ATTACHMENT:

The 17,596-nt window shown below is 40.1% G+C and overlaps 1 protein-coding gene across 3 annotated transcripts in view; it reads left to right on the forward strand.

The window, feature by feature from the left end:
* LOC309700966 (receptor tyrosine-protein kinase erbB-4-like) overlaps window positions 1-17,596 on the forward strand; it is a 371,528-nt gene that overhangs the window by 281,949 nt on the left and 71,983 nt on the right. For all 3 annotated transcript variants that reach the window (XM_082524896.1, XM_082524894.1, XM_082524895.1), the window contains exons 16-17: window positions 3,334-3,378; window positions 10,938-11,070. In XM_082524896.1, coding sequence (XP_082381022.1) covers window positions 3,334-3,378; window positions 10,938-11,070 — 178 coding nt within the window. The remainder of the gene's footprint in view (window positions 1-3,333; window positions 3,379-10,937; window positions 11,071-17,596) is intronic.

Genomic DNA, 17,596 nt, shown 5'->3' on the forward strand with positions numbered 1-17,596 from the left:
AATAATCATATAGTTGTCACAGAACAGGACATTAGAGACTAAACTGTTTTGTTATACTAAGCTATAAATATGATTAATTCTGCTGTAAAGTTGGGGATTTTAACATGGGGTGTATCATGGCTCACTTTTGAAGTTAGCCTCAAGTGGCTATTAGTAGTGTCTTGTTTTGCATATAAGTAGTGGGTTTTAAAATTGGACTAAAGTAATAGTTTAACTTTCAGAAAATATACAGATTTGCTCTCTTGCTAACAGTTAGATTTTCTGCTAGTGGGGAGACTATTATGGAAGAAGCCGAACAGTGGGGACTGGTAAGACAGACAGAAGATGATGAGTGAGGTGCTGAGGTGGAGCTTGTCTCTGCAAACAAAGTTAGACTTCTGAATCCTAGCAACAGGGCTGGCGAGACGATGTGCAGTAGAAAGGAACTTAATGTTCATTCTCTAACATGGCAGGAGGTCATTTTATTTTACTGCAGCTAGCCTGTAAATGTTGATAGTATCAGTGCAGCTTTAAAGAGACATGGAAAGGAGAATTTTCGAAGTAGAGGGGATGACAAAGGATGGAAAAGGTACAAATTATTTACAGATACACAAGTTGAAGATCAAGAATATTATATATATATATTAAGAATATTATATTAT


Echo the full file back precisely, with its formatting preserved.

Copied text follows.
The 17,596-nt window shown below is 40.1% G+C and overlaps 1 protein-coding gene across 3 annotated transcripts in view; it reads left to right on the forward strand.

The window, feature by feature from the left end:
* LOC309700966 (receptor tyrosine-protein kinase erbB-4-like) overlaps window positions 1-17,596 on the forward strand; it is a 371,528-nt gene that overhangs the window by 281,949 nt on the left and 71,983 nt on the right. For all 3 annotated transcript variants that reach the window (XM_082524896.1, XM_082524894.1, XM_082524895.1), the window contains exons 16-17: window positions 3,334-3,378; window positions 10,938-11,070. In XM_082524896.1, coding sequence (XP_082381022.1) covers window positions 3,334-3,378; window positions 10,938-11,070 — 178 coding nt within the window. The remainder of the gene's footprint in view (window positions 1-3,333; window positions 3,379-10,937; window positions 11,071-17,596) is intronic.

Genomic DNA, 17,596 nt, shown 5'->3' on the forward strand with positions numbered 1-17,596 from the left:
AATAATCATATAGTTGTCACAGAACAGGACATTAGAGACTAAACTGTTTTGTTATACTAAGCTATAAATATGATTAATTCTGCTGTAAAGTTGGGGATTTTAACATGGGGTGTATCATGGCTCACTTTTGAAGTTAGCCTCAAGTGGCTATTAGTAGTGTCTTGTTTTGCATATAAGTAGTGGGTTTTAAAATTGGACTAAAGTAATAGTTTAACTTTCAGAAAATATACAGATTTGCTCTCTTGCTAACAGTTAGATTTTCTGCTAGTGGGGAGACTATTATGGAAGAAGCCGAACAGTGGGGACTGGTAAGACAGACAGAAGATGATGAGTGAGGTGCTGAGGTGGAGCTTGTCTCTGCAAACAAAGTTAGACTTCTGAATCCTAGCAACAGGGCTGGCGAGACGATGTGCAGTAGAAAGGAACTTAATGTTCATTCTCTAACATGGCAGGAGGTCATTTTATTTTACTGCAGCTAGCCTGTAAATGTTGATAGTATCAGTGCAGCTTTAAAGAGACATGGAAAGGAGAATTTTCGAAGTAGAGGGGATGACAAAGGATGGAAAAGGTACAAATTATTTACAGATACACAAGTTGAAGATCAAGAATATTATATATATATATTAAGAATATTATATTAT